I'm tired but I must jot this down so I can remember what I felt today.

Today is a 99th year birthday of a beautiful, sexy and energetic lady who is my friend/landlord's mother.
I was one of approximately 100 guests of family and friends who celebrated this momentous day of a life that began in 1912. 

Her name is Elsie, a Japanese-American woman who is a delight and precious.  I get to see her because I live in the loft/studio/cottage behind her house, which she lives with her daughter.  I see her working in the garden in front and back of the house, which is beautifully enveloped by the living things surrounding the house, like the garden, trees, flowers and squirrels.  She has a smile that is infectious and soothing.  She goes to work two or three times a week (at 99!!) and looks alive and full of life. 

What I appreciate the most about Elsie is that she is present.  Even though I do not see her much or spend much time with her, in spite of our proximity in living quarters, I am always made aware that she is aware; her presence is uncanny. She awakens my own senses of none sense, like I'm used to the emptiness of exchanges of "hellos" and "how are yous." 
I'm used to people saying those things as empty 挨拶 (Aisatsu = greetings) as a default response just to 'pass' a ritual of the mundane.  An empty vessel of words of repetition and recycling movement.  One loses senses and makes no sense to the point of making sense out of empty habit: product of default.  Like a machine, machinery, mechanism, machine-like, machine-made, machine-esque, machinism, machinization, machinized.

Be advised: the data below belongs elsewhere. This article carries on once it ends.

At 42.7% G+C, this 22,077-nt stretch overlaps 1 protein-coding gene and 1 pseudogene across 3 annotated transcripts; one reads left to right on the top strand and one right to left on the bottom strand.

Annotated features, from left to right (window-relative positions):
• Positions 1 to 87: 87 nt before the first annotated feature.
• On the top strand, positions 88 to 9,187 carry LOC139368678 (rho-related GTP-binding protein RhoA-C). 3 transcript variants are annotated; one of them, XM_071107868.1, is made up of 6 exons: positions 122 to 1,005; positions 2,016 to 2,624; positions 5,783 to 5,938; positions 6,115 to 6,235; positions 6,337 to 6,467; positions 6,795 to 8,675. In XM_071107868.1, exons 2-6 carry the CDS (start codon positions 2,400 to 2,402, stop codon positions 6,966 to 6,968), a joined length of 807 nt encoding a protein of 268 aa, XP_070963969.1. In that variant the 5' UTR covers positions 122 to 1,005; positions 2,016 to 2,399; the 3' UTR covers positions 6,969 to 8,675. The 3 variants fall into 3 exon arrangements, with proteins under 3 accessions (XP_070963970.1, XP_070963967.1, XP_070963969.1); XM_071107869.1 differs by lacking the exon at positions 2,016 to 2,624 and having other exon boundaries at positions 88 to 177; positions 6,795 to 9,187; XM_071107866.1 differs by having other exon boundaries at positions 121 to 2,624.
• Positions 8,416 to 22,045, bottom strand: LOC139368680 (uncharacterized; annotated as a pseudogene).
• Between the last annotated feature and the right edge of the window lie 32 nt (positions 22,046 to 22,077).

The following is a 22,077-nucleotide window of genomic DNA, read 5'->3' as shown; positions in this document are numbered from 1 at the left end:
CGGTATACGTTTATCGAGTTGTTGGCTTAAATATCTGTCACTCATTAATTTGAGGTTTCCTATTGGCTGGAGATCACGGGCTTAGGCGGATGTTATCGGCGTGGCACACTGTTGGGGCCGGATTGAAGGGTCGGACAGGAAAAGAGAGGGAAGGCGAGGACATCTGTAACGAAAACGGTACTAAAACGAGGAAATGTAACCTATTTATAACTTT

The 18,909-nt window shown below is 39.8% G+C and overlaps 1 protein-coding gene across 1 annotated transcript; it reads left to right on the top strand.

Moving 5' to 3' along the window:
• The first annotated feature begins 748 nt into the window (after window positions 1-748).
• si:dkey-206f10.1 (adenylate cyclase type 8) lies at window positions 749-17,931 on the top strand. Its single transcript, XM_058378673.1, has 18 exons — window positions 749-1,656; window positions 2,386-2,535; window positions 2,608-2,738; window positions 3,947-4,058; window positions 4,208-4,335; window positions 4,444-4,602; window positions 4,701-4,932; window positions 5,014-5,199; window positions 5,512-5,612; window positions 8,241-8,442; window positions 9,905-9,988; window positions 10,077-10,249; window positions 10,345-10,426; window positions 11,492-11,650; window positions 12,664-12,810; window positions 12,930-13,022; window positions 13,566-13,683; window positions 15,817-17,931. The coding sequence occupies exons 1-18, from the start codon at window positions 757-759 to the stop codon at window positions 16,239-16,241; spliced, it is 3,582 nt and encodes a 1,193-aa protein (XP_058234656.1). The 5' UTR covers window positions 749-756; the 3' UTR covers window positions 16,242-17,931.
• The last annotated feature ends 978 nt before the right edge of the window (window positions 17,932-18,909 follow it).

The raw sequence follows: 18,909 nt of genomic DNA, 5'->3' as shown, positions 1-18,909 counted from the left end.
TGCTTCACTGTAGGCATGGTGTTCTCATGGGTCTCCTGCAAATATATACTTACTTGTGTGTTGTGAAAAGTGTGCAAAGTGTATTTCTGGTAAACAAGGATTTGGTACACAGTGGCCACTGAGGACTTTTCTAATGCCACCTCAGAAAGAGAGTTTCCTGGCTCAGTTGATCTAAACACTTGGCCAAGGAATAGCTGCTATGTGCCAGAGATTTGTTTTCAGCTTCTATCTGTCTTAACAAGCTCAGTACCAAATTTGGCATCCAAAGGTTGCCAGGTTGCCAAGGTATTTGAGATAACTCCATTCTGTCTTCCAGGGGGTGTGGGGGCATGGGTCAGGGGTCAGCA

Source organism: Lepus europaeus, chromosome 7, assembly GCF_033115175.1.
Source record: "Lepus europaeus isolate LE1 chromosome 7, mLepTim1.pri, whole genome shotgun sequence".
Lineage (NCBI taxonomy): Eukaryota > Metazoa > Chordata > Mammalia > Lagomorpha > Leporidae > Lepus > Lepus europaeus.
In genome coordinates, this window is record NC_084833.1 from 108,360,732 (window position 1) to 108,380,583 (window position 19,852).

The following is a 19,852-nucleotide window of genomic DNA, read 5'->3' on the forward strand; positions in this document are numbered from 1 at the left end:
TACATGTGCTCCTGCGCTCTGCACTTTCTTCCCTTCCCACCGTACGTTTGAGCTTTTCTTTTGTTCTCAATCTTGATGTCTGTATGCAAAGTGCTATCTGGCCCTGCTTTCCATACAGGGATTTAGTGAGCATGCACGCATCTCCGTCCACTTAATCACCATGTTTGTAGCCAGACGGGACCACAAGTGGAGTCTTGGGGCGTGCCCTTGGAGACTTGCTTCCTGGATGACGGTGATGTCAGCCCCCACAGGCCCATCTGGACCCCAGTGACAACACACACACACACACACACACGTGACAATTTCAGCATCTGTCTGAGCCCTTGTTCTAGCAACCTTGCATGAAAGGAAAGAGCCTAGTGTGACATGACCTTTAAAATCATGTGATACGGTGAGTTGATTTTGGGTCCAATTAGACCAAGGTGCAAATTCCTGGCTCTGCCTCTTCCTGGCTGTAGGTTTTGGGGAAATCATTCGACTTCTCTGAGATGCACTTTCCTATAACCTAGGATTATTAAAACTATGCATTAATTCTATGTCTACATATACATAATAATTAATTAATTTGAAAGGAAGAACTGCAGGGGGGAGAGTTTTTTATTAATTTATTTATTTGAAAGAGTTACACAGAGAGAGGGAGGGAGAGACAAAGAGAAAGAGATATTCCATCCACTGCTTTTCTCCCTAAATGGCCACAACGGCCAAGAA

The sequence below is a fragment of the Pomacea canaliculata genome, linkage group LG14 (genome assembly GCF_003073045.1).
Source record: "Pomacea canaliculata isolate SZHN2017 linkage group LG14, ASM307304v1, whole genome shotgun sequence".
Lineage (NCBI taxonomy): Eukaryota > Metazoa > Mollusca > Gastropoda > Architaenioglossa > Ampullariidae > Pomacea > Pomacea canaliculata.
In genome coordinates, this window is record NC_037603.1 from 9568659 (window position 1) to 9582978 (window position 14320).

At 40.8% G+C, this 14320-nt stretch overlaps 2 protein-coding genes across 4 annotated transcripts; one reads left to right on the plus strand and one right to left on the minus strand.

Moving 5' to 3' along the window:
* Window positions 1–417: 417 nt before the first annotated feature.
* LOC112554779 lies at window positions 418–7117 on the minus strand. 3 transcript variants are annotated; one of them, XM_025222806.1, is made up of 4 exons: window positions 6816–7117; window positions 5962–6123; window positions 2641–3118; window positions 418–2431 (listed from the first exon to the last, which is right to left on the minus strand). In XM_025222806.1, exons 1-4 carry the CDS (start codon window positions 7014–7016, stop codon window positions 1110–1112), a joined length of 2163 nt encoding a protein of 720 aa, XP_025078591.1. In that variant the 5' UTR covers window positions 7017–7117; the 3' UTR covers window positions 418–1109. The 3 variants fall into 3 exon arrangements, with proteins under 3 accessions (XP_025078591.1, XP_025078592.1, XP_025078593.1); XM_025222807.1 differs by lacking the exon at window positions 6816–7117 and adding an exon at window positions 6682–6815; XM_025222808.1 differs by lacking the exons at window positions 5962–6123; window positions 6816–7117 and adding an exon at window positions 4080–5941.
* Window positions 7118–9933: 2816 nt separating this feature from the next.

Switch.

Fade black.

Elsie is a delight because she awakens me, my none sense, switching the machine-like common sense.  What comes out of the fading black is the emergence of a presence, a moment of sensing and recognizing sounds from one body to the other.  The body wakes up to that sensory sound that recognizes each other.  A moment of rupture; a moment of truth.

After the birthday event, I was being driven home with Elsie, her daughter, granddaughter and a friend.   We were all tired.  Elsie seemed to be asleep.  A friend said she liked my outfit.  I said it is amazing that granddaughter and her friend's clothes were passed down from Elsie's clothes from the 60s and they were beautiful.  Missing no beat, from the front seat, Elsie said, "thank you."